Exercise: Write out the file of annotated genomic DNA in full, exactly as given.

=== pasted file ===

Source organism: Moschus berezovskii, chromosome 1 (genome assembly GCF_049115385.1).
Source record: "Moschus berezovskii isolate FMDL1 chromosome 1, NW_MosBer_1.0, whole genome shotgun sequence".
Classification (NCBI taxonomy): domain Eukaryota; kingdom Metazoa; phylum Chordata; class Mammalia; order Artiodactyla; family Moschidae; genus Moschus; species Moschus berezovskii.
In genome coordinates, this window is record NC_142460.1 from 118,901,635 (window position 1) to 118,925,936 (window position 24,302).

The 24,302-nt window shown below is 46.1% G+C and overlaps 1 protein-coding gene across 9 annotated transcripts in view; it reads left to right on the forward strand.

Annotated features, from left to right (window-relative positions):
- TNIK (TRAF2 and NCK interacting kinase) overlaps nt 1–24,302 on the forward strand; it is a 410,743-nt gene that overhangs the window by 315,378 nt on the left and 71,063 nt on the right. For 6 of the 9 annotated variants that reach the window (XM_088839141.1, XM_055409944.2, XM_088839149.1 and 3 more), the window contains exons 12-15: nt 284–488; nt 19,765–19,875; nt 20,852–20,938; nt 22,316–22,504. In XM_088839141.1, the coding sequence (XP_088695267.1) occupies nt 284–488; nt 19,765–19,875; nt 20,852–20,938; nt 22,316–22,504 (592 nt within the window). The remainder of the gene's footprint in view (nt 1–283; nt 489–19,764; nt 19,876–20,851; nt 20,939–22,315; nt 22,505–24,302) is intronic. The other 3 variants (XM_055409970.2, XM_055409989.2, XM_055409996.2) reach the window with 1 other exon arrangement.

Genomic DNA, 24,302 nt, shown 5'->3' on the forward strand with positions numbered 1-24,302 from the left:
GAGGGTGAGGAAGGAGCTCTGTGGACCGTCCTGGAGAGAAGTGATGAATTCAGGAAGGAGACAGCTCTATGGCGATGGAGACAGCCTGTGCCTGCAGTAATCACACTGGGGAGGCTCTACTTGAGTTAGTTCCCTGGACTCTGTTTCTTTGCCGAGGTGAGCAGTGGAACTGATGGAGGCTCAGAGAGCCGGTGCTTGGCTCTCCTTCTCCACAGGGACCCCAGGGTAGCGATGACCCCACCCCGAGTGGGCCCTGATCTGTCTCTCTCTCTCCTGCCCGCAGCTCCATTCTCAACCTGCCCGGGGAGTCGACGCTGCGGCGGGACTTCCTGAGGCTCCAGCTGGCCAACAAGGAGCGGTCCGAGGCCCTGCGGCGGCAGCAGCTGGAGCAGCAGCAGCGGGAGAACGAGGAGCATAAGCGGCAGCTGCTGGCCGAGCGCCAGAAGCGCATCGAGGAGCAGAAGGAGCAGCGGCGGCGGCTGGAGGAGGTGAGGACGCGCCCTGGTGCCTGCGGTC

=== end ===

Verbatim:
Source organism: Moschus berezovskii, chromosome 1 (genome assembly GCF_049115385.1).
Source record: "Moschus berezovskii isolate FMDL1 chromosome 1, NW_MosBer_1.0, whole genome shotgun sequence".
Classification (NCBI taxonomy): domain Eukaryota; kingdom Metazoa; phylum Chordata; class Mammalia; order Artiodactyla; family Moschidae; genus Moschus; species Moschus berezovskii.
In genome coordinates, this window is record NC_142460.1 from 118,901,635 (window position 1) to 118,925,936 (window position 24,302).

The 24,302-nt window shown below is 46.1% G+C and overlaps 1 protein-coding gene across 9 annotated transcripts in view; it reads left to right on the forward strand.

Annotated features, from left to right (window-relative positions):
- TNIK (TRAF2 and NCK interacting kinase) overlaps nt 1–24,302 on the forward strand; it is a 410,743-nt gene that overhangs the window by 315,378 nt on the left and 71,063 nt on the right. For 6 of the 9 annotated variants that reach the window (XM_088839141.1, XM_055409944.2, XM_088839149.1 and 3 more), the window contains exons 12-15: nt 284–488; nt 19,765–19,875; nt 20,852–20,938; nt 22,316–22,504. In XM_088839141.1, the coding sequence (XP_088695267.1) occupies nt 284–488; nt 19,765–19,875; nt 20,852–20,938; nt 22,316–22,504 (592 nt within the window). The remainder of the gene's footprint in view (nt 1–283; nt 489–19,764; nt 19,876–20,851; nt 20,939–22,315; nt 22,505–24,302) is intronic. The other 3 variants (XM_055409970.2, XM_055409989.2, XM_055409996.2) reach the window with 1 other exon arrangement.

Genomic DNA, 24,302 nt, shown 5'->3' on the forward strand with positions numbered 1-24,302 from the left:
GAGGGTGAGGAAGGAGCTCTGTGGACCGTCCTGGAGAGAAGTGATGAATTCAGGAAGGAGACAGCTCTATGGCGATGGAGACAGCCTGTGCCTGCAGTAATCACACTGGGGAGGCTCTACTTGAGTTAGTTCCCTGGACTCTGTTTCTTTGCCGAGGTGAGCAGTGGAACTGATGGAGGCTCAGAGAGCCGGTGCTTGGCTCTCCTTCTCCACAGGGACCCCAGGGTAGCGATGACCCCACCCCGAGTGGGCCCTGATCTGTCTCTCTCTCTCCTGCCCGCAGCTCCATTCTCAACCTGCCCGGGGAGTCGACGCTGCGGCGGGACTTCCTGAGGCTCCAGCTGGCCAACAAGGAGCGGTCCGAGGCCCTGCGGCGGCAGCAGCTGGAGCAGCAGCAGCGGGAGAACGAGGAGCATAAGCGGCAGCTGCTGGCCGAGCGCCAGAAGCGCATCGAGGAGCAGAAGGAGCAGCGGCGGCGGCTGGAGGAGGTGAGGACGCGCCCTGGTGCCTGCGGTC